The Transition: A Dark-Horse Opportunity

Transition time is the right time to transform the government and economy -- as enabled by information technology.
December 6, 2006
Jerry Mechlin
By Jerry Mechling  |  Contributor
A consultant and former faculty member of the Harvard Kennedy School

Bill Eggers' piece on November 22 is right on: given the recent election, "if ... serious change is going to happen in American government, it's most likely to happen at the state level." With many state transitions underway -- including those in which governors are staying in office -- the window of opportunity is open.

As I write this, transition teams are rushing to inventory their winnings, search for key staff, get ready for their first budgets, define agendas, etc.

In this whirlwind, it's all too easy to miss a key dark-horse opportunity, something invisible during the election that -- if not started now -- will unfortunately not be feasible again until after the next election. The opportunity: statewide transformation of the government and economy -- as enabled by information technology.

Please bear with me here.

I know this concept faces an uphill battle. "It's too slow." "It's too expensive." "People won't understand it." "Are you crazy?"

Those were good enough arguments ... in their day. But in most governments today, things have changed.

· Technology-based reforms are NOT too slow. It used to take years just to get the procurement through. But, with today's infrastructure, off-the-shelf software and development methods, many transformational projects -- like the 311 customer service center implementation in New York City -- can be implemented in about a year.

· It's NOT too costly. Per instruction executed, the cost of computing has fallen 75 percent since the 2002 election and 94 percent since 1998 (thank you, Moore's Law). More importantly, networks offering remote self-service -- as when auto and other licenses are renewed "online, not in line" -- now cut total social costs dramatically. IT-enabled transformation is essential for keeping up with demographic pressures for service.

· People WILL understand it. While people are skeptical of government "efficiency improvements," what they also don't understand -- and it bothers them -- is when government falls too far behind evolving business practices. When you call the Revenue Department with a problem on your tax bill, why can't they find your information like Visa can?

· It's NOT crazy. Reorganizing work for a computerized world is what business has been doing and must continue to do. Governments that don't keep pace will simply cost too much and push the good standards of living elsewhere. Nearly everything that any governor wants -- better health care, education, public safety and security, job development -- requires new tech-enabled work for delivery.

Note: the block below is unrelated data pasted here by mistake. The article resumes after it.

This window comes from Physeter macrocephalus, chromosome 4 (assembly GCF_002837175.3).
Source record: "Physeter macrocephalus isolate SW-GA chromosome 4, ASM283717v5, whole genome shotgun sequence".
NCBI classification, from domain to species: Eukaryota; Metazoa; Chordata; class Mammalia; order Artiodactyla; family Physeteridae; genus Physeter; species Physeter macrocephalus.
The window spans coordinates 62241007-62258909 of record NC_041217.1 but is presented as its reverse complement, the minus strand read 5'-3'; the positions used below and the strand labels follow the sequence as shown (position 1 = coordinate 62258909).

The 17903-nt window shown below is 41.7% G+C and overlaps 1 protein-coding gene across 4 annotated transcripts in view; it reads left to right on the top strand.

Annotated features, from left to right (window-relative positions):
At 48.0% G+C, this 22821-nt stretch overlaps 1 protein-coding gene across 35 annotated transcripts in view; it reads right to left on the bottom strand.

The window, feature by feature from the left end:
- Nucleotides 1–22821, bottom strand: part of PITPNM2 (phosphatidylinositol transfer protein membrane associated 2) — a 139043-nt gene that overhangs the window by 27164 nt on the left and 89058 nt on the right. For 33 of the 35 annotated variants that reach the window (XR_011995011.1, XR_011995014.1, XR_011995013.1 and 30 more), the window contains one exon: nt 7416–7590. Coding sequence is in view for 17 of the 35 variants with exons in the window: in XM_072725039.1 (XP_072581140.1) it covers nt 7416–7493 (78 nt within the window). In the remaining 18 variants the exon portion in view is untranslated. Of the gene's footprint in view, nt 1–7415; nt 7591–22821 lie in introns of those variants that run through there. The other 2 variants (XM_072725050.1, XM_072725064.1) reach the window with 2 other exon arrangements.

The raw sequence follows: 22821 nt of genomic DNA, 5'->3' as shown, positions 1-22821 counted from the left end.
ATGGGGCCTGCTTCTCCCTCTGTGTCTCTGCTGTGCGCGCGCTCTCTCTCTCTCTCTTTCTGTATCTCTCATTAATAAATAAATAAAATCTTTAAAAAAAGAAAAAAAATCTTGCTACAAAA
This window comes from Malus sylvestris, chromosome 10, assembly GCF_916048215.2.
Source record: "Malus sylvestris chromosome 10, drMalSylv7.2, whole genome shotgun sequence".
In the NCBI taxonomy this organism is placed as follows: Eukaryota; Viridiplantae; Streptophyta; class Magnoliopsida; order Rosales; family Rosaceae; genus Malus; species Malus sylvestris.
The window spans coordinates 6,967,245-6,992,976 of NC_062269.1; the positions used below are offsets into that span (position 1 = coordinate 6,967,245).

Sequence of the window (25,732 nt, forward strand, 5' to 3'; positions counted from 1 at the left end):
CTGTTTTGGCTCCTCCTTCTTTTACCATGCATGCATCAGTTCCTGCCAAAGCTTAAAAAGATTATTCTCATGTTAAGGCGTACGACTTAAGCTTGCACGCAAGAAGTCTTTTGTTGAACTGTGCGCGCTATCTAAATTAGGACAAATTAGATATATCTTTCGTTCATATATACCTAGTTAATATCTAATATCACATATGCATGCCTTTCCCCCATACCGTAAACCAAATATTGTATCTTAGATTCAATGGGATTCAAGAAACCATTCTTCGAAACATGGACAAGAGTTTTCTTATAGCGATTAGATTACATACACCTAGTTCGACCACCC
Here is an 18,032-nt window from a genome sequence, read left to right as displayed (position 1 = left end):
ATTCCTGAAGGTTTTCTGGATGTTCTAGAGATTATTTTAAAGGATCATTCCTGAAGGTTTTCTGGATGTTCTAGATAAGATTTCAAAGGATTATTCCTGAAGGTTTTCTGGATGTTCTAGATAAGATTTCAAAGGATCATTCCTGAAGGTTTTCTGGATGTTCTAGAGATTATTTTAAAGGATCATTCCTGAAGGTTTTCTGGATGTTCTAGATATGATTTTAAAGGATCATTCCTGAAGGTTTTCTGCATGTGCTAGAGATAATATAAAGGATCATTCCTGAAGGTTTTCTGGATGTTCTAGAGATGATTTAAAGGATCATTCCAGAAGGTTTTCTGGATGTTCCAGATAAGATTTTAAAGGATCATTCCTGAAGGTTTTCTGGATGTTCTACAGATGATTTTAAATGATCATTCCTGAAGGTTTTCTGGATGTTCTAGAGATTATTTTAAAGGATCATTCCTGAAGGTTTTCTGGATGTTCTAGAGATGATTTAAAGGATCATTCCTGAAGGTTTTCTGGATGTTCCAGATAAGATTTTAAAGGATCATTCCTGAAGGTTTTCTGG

A five-point program for success:

· Start with online customer service. Take "online, not in line" to the next steps: responsive, integrated and friendly self-service. For many states, expanding the online work already done remains the easiest way forward. Through online service you can leverage those critical moments when customers are directly in touch and paying attention.

· Develop scorecards and make them transparent. What you measure will improve, once the bureaucracy knows you are committed. Use computers to greatly improve scorecard transparency, for stakeholders both outside and inside the government.

· Standardize and consolidate information infrastructure. Serious savings are possible by reducing multiple wired and wireless networks, financial management, HR, procurement, e-mail and other sharable systems to one or a few. Standardized infrastructure -- perhaps shown best by Singapore, Korea and other non-U.S. jurisdictions -- becomes the platform for yet bigger downstream improvements in cost and effectiveness.

· Prepare for a global, knowledge-based economy. While social safety nets are essential, protectionism will not work. Look to ideas like Maine's educational reforms -- laptops for every 7th- and 8th-grader -- and the electronic health records developing in Massachusetts and elsewhere for universal, effective and efficient health care. Government must ally with business and nonprofits to respond to the new threats and opportunities.

· Put statewide transformation on the short list. Given the problems facing state governments, transformation is the right goal. It's also feasible: Four years is enough to fully engage and show progress. However, transformation must be supported by the transition's first-round decisions: especially in budgeting and hiring. The first budget must focus on IT as a catalyst and tool for the cross-boundary innovations required for efficiency, equity and legitimacy. Key staff and department heads must be hired not only for their policy skills but also for their management capabilities and commitment to the governor's statewide transformation agenda.

Of course, not all states and governors will do this. The last time around, the leaders were Virginia with Governor Mark Warner and CIO George Newstrom, and Michigan with Governor Jennifer Granholm and CIO Teri Takai. This time, we need at least 10 governors and administrations to "get it."

Transformation is not a panacea, but it's doable if you work it hard and smart. It's not fundamentally a technology agenda, but a results agenda .

If you miss this window of opportunity, you probably must wait another four years. That's a shame and -- given how jobs are flowing to new locations around the globe -- truly dangerous.

Transition time is the right time to start with statewide transformation. Go for it.